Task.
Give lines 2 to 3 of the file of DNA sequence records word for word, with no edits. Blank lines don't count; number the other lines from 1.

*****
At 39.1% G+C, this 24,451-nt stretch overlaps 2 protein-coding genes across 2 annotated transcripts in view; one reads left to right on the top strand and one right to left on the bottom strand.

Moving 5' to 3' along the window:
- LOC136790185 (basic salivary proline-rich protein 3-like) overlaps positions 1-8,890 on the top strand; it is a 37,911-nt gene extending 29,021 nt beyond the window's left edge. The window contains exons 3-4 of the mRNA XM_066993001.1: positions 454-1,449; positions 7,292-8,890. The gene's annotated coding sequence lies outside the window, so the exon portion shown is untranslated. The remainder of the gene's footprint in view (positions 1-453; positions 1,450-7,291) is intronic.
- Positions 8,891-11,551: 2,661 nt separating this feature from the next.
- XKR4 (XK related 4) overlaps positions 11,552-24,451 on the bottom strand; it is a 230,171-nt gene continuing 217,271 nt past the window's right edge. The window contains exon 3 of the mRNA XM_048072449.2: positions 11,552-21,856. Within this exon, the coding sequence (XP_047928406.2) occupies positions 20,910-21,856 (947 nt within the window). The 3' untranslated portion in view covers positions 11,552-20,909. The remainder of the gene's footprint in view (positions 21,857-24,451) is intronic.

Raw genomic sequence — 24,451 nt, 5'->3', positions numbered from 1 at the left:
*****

Moving 5' to 3' along the window:
- LOC136790185 (basic salivary proline-rich protein 3-like) overlaps positions 1-8,890 on the top strand; it is a 37,911-nt gene extending 29,021 nt beyond the window's left edge. The window contains exons 3-4 of the mRNA XM_066993001.1: positions 454-1,449; positions 7,292-8,890. The gene's annotated coding sequence lies outside the window, so the exon portion shown is untranslated. The remainder of the gene's footprint in view (positions 1-453; positions 1,450-7,291) is intronic.